Opinion

Overview

Inside

The Thrasher Group

McKinley Architects & Engineers

January 19, 2018 - Volume 38 Issue 2

Commentary

  Opinion

“He that would make his own liberty secure,  must guard even his enemy from oppression; for if he violates this duty, he establishes a precedent that will reach to himself.”   -   Thomas Paine  (1737- 1809), English-born American political activist, philosopher, political theorist, and revolutionary.

Erica Marks

By David Webster

President, Kentucky School Boards Association and chairman, Simpson County school board

Our strength as school board members stems from our whole board having a good understanding of its responsibilities. Our working knowledge of budget, policy, procedure, ethics and student needs is imperative to be effective board members. Our chief desire for our students should not be for them to be wealthy or famous, but for them to acquire an excellent education through our public schools. They will acquire the wealth after their education, and for some, maybe also a high profile. Both of those items would be a bonus to the education that board members help provide to each of their district’s students.

But beyond our mastery of the responsibilities that lay the foundation for effective schools, there are intrinsic gifts that we can give to our students. There are certain actions that we can take to ensure that our students are not deprived of genuine knowledge. Knowledge is acquired from many sectors and it is our place to be one of those sectors by providing the best example we can; our students learn more from our lifestyle than they learn from our words, which is why we need to be in a continuous giving mode toward them. We owe it to our students to be an outstanding example. This doesn’t mean we need to pretend perfection. Instead, simply be real and be genuine, because you can be sure children and youth will sniff out insincerity. Let your actions and words in your board meetings be one of togetherness and teamwork. Show that you can agree to disagree and work together.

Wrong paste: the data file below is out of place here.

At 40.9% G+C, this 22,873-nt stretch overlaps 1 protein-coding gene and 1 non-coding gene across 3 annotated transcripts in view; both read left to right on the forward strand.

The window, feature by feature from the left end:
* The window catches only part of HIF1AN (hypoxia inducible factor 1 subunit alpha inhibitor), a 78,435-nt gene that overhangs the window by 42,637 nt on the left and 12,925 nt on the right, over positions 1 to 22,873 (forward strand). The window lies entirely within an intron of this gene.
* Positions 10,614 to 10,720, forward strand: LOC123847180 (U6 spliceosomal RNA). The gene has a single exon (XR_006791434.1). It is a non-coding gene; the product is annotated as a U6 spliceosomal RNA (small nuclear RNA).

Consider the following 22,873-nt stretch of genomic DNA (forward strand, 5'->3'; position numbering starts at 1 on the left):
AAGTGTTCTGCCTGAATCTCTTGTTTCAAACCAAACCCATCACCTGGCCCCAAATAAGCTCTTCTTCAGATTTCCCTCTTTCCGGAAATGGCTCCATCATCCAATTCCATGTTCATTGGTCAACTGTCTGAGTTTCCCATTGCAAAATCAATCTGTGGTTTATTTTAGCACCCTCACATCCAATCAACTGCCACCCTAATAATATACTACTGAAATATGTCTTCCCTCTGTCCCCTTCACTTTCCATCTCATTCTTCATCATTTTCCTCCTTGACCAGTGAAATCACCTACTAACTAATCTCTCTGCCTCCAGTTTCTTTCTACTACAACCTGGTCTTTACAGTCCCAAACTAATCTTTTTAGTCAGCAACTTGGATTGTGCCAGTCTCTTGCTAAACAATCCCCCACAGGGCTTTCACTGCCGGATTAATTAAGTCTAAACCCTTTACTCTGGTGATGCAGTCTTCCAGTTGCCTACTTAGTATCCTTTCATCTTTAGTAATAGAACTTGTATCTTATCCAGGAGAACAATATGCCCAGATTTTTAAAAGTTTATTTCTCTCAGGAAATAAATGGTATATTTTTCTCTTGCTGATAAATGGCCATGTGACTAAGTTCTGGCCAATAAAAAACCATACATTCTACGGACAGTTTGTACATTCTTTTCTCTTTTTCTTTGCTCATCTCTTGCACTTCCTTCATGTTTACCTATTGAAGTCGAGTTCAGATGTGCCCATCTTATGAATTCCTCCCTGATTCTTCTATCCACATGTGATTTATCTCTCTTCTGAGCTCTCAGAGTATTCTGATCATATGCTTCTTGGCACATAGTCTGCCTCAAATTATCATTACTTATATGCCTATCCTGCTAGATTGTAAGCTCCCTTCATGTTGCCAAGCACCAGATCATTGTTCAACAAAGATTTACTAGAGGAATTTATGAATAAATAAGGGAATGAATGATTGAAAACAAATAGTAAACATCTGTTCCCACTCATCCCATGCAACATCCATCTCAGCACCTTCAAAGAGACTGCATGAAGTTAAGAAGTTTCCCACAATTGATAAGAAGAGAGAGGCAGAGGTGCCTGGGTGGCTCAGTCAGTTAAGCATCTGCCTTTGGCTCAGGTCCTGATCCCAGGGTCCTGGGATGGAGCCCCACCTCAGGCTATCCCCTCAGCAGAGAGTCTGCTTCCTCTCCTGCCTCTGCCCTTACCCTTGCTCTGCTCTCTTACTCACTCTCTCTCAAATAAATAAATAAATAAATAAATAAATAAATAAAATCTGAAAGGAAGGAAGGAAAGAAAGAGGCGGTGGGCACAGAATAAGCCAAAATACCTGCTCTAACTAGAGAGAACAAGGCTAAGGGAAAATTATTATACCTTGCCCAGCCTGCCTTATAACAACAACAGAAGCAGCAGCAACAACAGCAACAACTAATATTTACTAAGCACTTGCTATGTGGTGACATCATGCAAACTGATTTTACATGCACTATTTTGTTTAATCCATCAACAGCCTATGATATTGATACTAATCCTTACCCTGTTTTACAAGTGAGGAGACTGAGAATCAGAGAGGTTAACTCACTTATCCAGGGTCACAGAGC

There are several character traits that we must demonstrate to our students (see box below).

You can demonstrate that last quality listed – unconditional love –  by just saying, “I may not accept what you do, but I accept you.” Give them constant encouragement. There is a difference between praise and encouragement. Praise says that “I am proud of you for what you do.” Encouragement says that “I am proud of you for who you are,” regardless of your ethnicity, name or social status. Encouragement gives a child confidence and in today’s society our students need all the confidence-building we can provide. They face many more obstacles than we did when we were attending school. In every facet of what we do for our district, we owe it to them to build their confidence.

Other gifts to our students? Give them wise instruction. Give them reasonable limitations. Give them a listening ear; we need to be willing to listen when they want to talk. We must also make time and opportunities for one-on-one conversation if needed. If we let them voice their concerns about their schools – even giving them time to speak at board meetings – we might hear some great ideas to improve the atmosphere in which they learn.

The bottom line is, show them you are concerned! Give them a safe and happy environment in which to learn – schools filled with laughter, learning and love. Be firm, be fair and be fun.

Thank you for your service to all the students in our public schools. You are appreciated more than you will ever know. You all deserve an honorable recognition for that service – this School Board Recognition Month and every month – and my prayer is that you will be richly blessed through your service as a member of your local board of education.

“Aspire to inspire before you expire.”

Editor’s Note: Used by permission of the Kentucky School Boards Association. The “President’s Perspective” was published in the January 2018 issue KSBA’s Kentucky School Advocate.